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Center for Regenerative Medicine - Dr. Jeanne F. Loring

Research

Harnessing the remarkable power of human pluripotent stem cells

Human pluripotent stem cells have the remarkable abilities to expand indefinitely and develop into every cell type in the body. The mission of our research group is to advance human stem cell research efficiently by the application of powerful new cutting edge technologies. Collaboration is key to our success; the scientists in our group work together to develop and master complex techniques and they freely share their results and ideas.  We also have a large international group of trusted collaborators who strengthen our science by contributing their unique knowledge.

At the center of all of our research efforts is our unique database, called the Stem Cell Matrix.  The Matrix is the repository for comprehensive datasets of molecular information on human stem cells and tissues. It currently contains more than 10,000 samples, and we are integrating genomic and epigenomic data from each sample.  Our data include gene expression analysis, microRNA expression, SNP (single nucleotide polymorphism) genotyping, DNA methylation profiling, and genome and methylome sequencing, as well as phenotypic information about the cells and tissues. The data in the Stem Cell Matrix have taught us what makes a stem cell a stem cell, and the Matrix is the launching point for studies of genomic stability, epigenomic aberrations, differentiation, and the molecular basis of human disease.  At the heart of the Matrix is its role in improving quality control of human stem cells that are to be used for clinical applications.

Stem cell projects:

Human disease:  We have basic and translational projects studying several human diseases, using technologies that range from making disease-specific induced pluripotent stem cells (iPSCs) from patient skin biopsies to experimental transplantation strategies.  Our most advanced translational project is development of a stem cell therapy for Parkinson's disease.  We are also researching stem cell-based therapies for multiple sclerosis and autism.

Genomics:  When we look closely at the genomes of pluripotent cells, we see that they acquire changes in their DNA sequence during expansion and differentiation.  This is because some changes give cells a growth advantage, and it has raised concerns about the safety of cells used for transplantation.  However, it is important to note that changes like these also occur in FDA-approved "adult" stem cells, so it is not a problem specific to pluripotent cells.  We are identifying which genetic changes are benign and which should be avoided in cell therapy applications.

Epigenetics:  Pluripotent stem cells are a great system to study control of gene expression. For example, we have completely sequenced the "methylomes" of undifferentiated and differentiated cells, to determine exactly what parts of genes are methylated and demethylated as the cells change.  We have developed a new method to look for dynamic changes in DNA methylation and are investigating the role of epigenetics in developmental disorders like autism.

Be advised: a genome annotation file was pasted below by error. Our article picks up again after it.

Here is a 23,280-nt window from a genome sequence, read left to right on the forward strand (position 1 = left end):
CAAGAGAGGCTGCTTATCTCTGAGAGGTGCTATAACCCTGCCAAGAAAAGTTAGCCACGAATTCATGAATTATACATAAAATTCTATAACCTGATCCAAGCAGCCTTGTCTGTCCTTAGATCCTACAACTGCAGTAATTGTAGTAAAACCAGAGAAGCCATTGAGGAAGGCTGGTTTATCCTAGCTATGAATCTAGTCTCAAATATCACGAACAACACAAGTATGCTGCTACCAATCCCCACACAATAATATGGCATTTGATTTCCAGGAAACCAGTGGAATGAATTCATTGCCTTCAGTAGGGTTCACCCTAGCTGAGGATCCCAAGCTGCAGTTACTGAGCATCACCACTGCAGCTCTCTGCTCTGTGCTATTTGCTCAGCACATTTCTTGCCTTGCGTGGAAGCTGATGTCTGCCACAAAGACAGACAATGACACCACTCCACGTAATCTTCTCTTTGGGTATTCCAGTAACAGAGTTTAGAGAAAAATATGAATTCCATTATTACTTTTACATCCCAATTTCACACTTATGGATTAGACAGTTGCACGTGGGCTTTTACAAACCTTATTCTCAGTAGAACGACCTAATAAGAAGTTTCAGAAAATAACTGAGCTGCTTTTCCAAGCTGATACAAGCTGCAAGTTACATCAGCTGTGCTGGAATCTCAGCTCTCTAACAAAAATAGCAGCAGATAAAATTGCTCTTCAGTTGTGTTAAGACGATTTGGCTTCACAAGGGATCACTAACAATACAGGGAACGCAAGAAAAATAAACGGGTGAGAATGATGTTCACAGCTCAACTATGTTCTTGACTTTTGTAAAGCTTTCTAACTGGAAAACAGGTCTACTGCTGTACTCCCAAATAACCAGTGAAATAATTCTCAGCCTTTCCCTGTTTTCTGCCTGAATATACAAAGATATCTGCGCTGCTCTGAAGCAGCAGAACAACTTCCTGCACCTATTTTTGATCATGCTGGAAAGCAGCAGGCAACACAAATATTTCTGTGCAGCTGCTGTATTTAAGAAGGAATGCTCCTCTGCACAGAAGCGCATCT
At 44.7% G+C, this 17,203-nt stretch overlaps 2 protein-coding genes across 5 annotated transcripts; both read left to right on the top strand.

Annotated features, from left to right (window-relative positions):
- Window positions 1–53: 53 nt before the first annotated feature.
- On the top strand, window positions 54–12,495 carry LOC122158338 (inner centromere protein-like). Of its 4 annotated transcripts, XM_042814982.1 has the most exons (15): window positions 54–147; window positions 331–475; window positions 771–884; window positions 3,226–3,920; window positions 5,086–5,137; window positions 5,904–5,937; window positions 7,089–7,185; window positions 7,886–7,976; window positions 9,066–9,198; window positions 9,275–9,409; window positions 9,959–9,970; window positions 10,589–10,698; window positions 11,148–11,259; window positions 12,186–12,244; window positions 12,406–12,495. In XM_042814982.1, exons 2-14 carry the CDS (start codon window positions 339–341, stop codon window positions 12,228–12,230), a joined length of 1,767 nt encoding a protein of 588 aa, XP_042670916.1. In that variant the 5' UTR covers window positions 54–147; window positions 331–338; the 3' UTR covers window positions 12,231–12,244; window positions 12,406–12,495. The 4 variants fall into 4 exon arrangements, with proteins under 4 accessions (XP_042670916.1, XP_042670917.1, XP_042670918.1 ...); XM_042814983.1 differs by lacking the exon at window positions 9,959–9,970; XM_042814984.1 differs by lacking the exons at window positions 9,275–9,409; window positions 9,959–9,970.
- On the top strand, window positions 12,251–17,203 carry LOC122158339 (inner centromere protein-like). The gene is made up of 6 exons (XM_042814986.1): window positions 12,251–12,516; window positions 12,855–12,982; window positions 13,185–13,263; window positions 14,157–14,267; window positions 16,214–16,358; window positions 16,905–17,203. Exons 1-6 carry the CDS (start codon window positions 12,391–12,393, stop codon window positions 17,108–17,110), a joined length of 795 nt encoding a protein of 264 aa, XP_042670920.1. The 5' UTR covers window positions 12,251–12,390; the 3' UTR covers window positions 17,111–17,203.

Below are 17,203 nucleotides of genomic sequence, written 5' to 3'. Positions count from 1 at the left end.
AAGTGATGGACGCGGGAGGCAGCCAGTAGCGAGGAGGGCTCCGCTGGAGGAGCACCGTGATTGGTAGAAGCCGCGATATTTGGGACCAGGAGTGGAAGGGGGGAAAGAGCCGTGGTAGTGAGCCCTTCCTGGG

Single cell sequencing:  Currently methods for genomic analysis require large populations of cells.  We capturing single cells (like cancer stem cells in the blood or cells within a differentiated population in a dish) in order to better characterize and understand them.

MicroRNAs:  MicroRNAs regulate the translation of mRNA transcripts. We are investigating the roles of microRNAs other non-coding RNAs in pluripotency, differentiation, and human disease.

Gene editing: Gene editing methods hold the key for correcting (or inducing) disease-causing mutations in pluripotent cells to understand how genetic mutations cause disease.

Improved drug development:  One of the most important short-term applications for human iPSCs is in pharmaceutical drug development.  Many drugs are toxic or ineffective in some people and not in others.  We are building a large bank of ethnically diverse iPSCs to screen for toxicity of drugs that is caused by genetic/ethnic background.  These will allow prescreening of drugs to determine what groups of people who would be least likely to have adverse side effects.

Endangered species:  Pluripotent stem cells are not just useful for humans.  In a collaboration with the San Diego Zoo, we have made induced pluripotent stem cells (iPSCs) from animal species that are on the verge of extinction.  We are focusing on the Northern White Rhino; there are only 5 individuals still alive, and they will be extinct within our life times if we don't take extraordinary measures.  We plan to try to make iPSCs into sperm and eggs so that we can revive the species.  We call this "Jurassic Park without the scary parts."

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